This can be especially problematic in environments such as classrooms or office spaces where it’s critical to be able to focus and feel comfortable. But by being aware of different sensory needs, you can work to make your space much more inclusive.

Sensory inclusivity is a major issue in today’s classrooms. According to Taylor, “kids that have SPD will often be tagged in the classroom as having really short attention spans, behavior problems, or even can be seen as intellectually behind.” 

This creates a false impression of the student and may impair their ability to learn and work with others. However, there are many sensory classroom ideas and, as Taylor notes, “fixing a stimulus that is bugging a kid with SPD (such as intense, fluorescent lighting) will often fix behavior and attention issues.”

But the need for sensory inclusivity exists beyond the classroom. According to Jenna, “sensory inclusivity matters because it’s our human right to provide individuals with a safe place to learn and reach their goals.” Individuals living with SPDs “struggle enough day to day, so providing an inclusive environment for this population is essential.” 

How is Sensory Inclusivity Different from Sensory Friendly?

Sensory inclusive or sensory friendly—what’s the difference? While it’s common to confuse these two approaches to designing spaces, there are key differences. According to Jenna, “the difference is that a sensory friendly environment is one that may offer or be open to exterior sensory devices being used (such as fidgets, bumpy seats, etc.).”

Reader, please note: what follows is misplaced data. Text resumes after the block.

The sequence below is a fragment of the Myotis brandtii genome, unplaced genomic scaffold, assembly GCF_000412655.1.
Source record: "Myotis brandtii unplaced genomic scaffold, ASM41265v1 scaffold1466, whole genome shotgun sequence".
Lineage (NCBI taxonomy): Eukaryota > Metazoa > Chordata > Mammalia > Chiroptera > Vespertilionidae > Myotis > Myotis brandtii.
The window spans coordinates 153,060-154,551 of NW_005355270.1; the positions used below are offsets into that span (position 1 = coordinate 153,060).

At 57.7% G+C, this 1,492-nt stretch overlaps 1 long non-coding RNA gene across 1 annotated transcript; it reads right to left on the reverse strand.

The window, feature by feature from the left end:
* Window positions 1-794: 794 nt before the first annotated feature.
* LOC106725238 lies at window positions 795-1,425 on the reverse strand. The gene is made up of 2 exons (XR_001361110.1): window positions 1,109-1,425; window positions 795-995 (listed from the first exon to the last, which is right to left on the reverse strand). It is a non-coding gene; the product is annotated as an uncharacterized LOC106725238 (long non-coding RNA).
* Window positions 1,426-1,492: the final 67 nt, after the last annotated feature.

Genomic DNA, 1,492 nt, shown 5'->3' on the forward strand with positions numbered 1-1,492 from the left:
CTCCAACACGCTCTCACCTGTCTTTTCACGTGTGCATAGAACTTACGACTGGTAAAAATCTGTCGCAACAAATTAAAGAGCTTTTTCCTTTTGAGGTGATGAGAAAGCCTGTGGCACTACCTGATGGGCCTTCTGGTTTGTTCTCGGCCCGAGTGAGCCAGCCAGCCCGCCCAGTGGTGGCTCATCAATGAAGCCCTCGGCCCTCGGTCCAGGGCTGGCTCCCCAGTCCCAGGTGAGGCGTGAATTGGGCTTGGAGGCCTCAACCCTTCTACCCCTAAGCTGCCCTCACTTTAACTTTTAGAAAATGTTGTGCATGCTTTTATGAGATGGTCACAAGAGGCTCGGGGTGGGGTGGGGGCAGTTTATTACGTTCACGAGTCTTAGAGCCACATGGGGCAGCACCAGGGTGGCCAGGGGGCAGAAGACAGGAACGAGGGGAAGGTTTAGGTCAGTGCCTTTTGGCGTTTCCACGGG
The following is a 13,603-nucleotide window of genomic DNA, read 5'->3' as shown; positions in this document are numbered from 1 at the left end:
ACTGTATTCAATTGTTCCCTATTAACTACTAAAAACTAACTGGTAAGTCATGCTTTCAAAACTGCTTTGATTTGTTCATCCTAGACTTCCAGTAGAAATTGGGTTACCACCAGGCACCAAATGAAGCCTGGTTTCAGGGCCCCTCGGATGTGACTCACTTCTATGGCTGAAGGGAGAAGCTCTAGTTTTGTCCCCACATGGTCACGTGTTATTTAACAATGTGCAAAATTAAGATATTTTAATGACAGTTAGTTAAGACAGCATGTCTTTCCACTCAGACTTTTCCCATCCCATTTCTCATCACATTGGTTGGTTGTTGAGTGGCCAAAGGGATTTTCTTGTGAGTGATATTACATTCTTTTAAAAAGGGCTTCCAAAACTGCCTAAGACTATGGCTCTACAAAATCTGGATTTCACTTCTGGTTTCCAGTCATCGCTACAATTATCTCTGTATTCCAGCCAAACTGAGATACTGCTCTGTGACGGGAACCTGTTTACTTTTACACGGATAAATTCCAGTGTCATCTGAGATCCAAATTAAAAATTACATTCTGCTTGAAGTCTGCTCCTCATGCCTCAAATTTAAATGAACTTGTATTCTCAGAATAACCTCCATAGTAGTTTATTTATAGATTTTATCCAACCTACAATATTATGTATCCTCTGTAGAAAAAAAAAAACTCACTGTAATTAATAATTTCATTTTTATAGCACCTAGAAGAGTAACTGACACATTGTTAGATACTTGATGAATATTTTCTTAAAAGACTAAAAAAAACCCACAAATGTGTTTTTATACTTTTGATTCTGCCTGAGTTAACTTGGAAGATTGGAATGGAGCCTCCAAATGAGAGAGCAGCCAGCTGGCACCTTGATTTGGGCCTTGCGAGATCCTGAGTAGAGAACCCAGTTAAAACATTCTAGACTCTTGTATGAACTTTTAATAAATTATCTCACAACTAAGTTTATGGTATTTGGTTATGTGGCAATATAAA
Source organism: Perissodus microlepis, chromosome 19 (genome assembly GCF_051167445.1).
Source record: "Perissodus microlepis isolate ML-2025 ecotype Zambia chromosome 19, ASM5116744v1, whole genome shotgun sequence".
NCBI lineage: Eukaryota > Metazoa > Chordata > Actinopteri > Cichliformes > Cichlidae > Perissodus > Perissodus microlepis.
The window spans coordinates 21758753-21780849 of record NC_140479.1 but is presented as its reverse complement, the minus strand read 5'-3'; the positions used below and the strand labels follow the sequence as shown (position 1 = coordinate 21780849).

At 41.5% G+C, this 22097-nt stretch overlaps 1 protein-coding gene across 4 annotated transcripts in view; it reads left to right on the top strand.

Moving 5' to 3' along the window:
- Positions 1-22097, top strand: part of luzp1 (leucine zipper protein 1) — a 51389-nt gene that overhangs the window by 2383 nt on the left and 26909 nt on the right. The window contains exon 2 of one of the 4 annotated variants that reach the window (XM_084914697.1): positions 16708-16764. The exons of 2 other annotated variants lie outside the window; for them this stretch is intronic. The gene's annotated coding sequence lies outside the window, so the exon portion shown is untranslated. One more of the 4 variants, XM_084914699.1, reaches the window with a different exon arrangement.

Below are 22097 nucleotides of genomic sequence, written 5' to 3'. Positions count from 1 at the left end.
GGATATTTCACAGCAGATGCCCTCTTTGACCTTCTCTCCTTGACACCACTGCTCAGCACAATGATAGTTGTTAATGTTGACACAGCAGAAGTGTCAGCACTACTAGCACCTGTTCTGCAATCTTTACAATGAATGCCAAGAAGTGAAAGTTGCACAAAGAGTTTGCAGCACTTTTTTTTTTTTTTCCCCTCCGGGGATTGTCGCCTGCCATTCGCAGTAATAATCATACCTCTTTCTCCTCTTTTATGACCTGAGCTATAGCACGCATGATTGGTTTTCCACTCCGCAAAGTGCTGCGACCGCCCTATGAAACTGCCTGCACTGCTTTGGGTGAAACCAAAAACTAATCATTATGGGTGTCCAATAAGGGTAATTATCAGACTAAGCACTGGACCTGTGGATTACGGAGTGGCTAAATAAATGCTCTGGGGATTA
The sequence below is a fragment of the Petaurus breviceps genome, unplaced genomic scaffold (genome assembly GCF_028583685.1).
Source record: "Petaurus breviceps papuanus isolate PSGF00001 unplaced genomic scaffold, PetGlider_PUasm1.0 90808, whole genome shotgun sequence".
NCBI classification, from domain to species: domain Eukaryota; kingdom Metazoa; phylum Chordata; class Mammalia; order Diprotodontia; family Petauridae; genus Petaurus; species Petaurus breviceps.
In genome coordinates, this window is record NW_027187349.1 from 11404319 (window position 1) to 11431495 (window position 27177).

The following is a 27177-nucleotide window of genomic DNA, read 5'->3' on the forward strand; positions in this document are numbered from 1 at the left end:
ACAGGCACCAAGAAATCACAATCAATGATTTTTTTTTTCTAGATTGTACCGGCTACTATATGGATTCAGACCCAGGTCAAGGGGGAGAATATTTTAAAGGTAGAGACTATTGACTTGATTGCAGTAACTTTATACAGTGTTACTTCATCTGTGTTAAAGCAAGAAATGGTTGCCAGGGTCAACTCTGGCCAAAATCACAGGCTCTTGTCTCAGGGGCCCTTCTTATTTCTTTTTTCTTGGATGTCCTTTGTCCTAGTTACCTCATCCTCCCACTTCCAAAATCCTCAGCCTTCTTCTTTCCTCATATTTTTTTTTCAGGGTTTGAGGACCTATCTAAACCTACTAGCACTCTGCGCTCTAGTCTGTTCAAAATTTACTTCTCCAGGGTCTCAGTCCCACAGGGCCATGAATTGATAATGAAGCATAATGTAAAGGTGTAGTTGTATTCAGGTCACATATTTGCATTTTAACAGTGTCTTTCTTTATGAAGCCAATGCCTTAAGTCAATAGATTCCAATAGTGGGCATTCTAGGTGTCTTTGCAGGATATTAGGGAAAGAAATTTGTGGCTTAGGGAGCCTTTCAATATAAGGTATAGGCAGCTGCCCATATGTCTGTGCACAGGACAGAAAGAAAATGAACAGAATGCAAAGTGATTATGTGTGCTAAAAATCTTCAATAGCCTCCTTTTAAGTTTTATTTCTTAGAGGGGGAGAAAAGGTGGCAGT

However, a sensory inclusive environment, on the other hand, “is one that has systems already in place to support those with sensory needs.” Additionally, for a learning environment, Taylor notes that integration is a key factor. While there may be some sensory friendly spaces in many schools, developing a sensory inclusive classroom means that “there are sensory friendly elements that help the SPD child be involved in a regular classroom setting.”

why does sensory inclusivity matter

Using Felt Tiles to Make Your Space More Sensory Inclusive

Whether it’s a classroom, office space, or your own home, it’s important to make these places as inclusive as possible. However, due to the high costs of some materials, it can be a challenge to put these sensory inclusive plans into action. But luckily, there are many cost-effective ways that you can utilize for your space to make it more sensory inclusive. 

If you’re looking for a quick and cost-effective way to make your space more sensory inclusive, consider hanging up some of our Felt Right felt tiles on your walls. Our unique acoustic felt tiles absorb a percentage of incoming sound waves, which helps to reduce ambient noise and improve the overall sound quality in your space. Additionally, installing our felt wall tiles can quickly add warmth and a soft texture to your space. Studies show that soft materials on walls can help those with SPDs feel more comfortable and safe. 

Creating a Calm Down Corner for Your Classroom